the number of car accidents should have been anticipated. On the contrary, the number of

    deaths on the road decreased and was approximately two times lower than the usual level for

    several weeks after the switch.67 Figure 1, reproduced from Adams (1985), shows the drop

    in the number of road accident deaths in Sweden. The outcome was similar when Iceland

    switched from driving on the left-hand side to the right-hand side. This evidence indicates

    that a riskier environment can actually correspond to less risk undertaken by agents. The

    present paper extends this idea to the investment decisions of economic agents.

    Several empirical papers have documented more conservative investment decisions of

    firms in more volatile environments. When volatility (measured using dierent approaches)

    is higher, firms scale back risky investments, as shown, for example, in Leahy and Whited

    (1996), Bulan (2005), Bloom, Bond, and Van Reen (2007), and Kellogg (2014). Moreover,

    firms hold more safe assets when volatility is higher. In particular, Bates, Kahle, and Stulz

    5Wealthy firms are firms that have the total value of asset much higher than the amount of debt.6This decrease resembles the Peltzman eect. Peltzman (1975) shows that drivers behavior is riskier when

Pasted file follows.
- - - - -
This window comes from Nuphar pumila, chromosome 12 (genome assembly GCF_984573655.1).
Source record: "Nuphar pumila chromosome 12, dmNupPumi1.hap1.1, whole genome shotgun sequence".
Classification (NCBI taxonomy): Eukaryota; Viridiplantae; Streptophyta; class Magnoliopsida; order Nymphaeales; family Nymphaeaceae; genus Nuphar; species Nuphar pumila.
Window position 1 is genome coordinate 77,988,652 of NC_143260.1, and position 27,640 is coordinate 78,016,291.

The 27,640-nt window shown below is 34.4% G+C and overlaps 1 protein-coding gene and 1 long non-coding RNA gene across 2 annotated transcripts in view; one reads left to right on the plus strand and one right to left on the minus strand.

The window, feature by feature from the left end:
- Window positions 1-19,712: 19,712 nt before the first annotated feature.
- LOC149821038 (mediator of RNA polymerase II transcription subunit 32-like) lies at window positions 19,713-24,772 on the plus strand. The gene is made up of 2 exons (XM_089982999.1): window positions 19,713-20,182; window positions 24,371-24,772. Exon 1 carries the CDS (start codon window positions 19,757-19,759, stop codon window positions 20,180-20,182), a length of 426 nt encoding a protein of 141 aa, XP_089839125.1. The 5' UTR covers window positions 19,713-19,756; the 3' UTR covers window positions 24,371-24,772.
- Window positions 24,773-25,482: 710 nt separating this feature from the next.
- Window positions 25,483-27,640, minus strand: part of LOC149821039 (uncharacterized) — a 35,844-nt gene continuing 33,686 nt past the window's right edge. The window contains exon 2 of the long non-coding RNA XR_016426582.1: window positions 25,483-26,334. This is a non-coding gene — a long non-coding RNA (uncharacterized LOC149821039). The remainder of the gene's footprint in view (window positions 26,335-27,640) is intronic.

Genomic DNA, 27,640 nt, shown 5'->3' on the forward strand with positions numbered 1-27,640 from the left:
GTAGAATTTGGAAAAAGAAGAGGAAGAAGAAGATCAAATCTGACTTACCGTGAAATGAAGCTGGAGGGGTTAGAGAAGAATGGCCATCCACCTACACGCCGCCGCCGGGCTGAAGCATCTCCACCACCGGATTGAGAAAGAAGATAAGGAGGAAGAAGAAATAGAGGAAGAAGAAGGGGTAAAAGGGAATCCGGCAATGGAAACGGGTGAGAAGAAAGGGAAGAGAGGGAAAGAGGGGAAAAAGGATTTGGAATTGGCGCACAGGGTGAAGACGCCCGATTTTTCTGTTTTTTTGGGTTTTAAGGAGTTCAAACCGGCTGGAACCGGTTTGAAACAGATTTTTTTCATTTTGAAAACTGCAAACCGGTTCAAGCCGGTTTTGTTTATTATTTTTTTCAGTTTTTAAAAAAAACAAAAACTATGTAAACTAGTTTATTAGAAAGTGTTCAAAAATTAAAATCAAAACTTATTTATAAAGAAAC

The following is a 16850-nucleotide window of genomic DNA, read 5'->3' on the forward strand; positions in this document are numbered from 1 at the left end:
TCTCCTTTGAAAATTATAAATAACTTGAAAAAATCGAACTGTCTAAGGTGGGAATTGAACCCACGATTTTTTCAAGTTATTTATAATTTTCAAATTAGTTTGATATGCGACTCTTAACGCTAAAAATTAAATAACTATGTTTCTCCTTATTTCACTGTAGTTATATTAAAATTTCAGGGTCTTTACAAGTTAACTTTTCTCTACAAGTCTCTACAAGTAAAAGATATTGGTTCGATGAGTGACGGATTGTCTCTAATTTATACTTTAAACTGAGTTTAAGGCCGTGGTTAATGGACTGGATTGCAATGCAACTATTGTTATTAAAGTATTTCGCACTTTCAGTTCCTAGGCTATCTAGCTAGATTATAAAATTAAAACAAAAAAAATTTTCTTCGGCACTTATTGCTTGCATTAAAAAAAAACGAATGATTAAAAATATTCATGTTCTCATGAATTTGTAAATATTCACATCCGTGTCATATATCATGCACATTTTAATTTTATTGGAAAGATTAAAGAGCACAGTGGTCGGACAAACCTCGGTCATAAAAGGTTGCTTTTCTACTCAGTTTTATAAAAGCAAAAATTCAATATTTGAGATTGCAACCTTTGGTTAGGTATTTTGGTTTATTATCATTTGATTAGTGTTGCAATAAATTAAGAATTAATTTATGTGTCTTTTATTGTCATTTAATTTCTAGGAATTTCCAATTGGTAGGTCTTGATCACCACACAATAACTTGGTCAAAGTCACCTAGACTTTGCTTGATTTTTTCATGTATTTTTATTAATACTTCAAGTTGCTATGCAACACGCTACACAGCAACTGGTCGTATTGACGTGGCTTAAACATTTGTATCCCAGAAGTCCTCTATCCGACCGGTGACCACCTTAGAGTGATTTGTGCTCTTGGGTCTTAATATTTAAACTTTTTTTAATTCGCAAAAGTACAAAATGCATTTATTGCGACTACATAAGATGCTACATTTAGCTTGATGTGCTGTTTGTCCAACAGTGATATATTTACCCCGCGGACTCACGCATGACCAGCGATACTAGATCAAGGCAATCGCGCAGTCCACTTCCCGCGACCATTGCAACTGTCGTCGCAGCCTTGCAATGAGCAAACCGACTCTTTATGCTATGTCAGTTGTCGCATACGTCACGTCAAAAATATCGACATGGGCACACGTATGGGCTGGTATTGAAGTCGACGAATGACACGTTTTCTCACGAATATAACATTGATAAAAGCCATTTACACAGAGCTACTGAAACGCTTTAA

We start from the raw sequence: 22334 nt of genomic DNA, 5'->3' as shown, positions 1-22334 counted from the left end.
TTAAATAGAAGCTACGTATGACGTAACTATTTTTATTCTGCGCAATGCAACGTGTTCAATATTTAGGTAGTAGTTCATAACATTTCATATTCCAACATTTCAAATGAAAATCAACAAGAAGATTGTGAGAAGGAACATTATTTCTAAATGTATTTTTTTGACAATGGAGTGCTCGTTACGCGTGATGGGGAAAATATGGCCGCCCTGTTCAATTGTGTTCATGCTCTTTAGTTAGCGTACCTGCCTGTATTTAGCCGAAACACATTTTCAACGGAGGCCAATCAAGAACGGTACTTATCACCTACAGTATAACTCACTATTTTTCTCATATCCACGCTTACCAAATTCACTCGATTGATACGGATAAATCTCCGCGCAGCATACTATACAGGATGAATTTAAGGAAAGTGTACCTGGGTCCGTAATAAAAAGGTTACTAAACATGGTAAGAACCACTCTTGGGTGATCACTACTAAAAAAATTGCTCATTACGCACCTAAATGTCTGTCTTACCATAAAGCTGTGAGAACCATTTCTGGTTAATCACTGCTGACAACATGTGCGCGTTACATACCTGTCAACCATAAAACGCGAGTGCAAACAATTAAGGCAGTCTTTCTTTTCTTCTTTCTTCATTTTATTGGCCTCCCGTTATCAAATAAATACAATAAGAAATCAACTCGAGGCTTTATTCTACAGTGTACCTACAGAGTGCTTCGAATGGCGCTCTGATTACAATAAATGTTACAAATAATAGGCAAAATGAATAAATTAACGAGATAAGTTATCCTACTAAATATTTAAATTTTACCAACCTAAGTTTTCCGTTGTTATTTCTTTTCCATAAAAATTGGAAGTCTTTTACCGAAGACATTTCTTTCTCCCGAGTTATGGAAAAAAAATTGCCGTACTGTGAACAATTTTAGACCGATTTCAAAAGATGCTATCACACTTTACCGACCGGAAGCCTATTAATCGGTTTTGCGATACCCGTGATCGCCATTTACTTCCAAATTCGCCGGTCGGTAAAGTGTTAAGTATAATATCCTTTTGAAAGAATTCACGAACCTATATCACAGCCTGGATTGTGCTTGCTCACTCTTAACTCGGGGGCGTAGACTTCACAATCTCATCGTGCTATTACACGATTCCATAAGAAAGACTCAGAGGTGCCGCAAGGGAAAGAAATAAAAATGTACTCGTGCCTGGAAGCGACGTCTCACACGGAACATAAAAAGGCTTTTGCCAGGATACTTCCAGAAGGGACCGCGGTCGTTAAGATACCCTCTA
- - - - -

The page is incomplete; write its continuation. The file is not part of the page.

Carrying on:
cars have protective devices required by the safety regulation, to the extent that "there is some evidencethat regulation may have increased the share of this [death] toll borne by pedestrians and increased the totalnumber of accidents" (p. 677).

    7See Wilde (1982) for references.

    2

  • (2009) study cash holdings of US industrial companies and conclude that cash ratios increase

    because firms cash flows become riskier (p. 1985). In addition, Bertrand and Schoar (2003)

    find that managers matter for the policy decisions of firms, and more recent studies show

    that managers risk-aversion is related to investment decisions (Panousi and Papanikolaou,

    2012) and to corporate financial policies (Graham, Harvey, and Puri, 2013). Bloom (2014)

    suggests that more cautious corporate investment decisions, when uncertainty is high, may

    be explained by the incentives of top executives.

    The relationship between asset volatility and investment decisions can be examined in

    the context of a simple two-period model in which the agent with a constant absolute risk-

    aversion utility function invests in the first and consumes in the second period. The invest-

    ment choice of the agent consists of the risk-free and the normally distributed, risky asset.

    The agent optimizes the expected utility. This optimization problem corresponds to the

    return-variance trade-o: the expected excess return versus the variance of the investment

    portfolio scaled by the risk-aversion coecient. As the outcome of this trade-o, the optimal

    investment rule corresponds to a lower volatility of the investment portfolio when the asset

    volatility is higher. The reason is quite simple. Riskier investments are less attractive to the

    risk-averse agent. Therefore, when the volatility of the risky asset is higher, the agent scales

    back risky investments. Less risky investments mean lower expected excess returns. Accord-

    ingly, t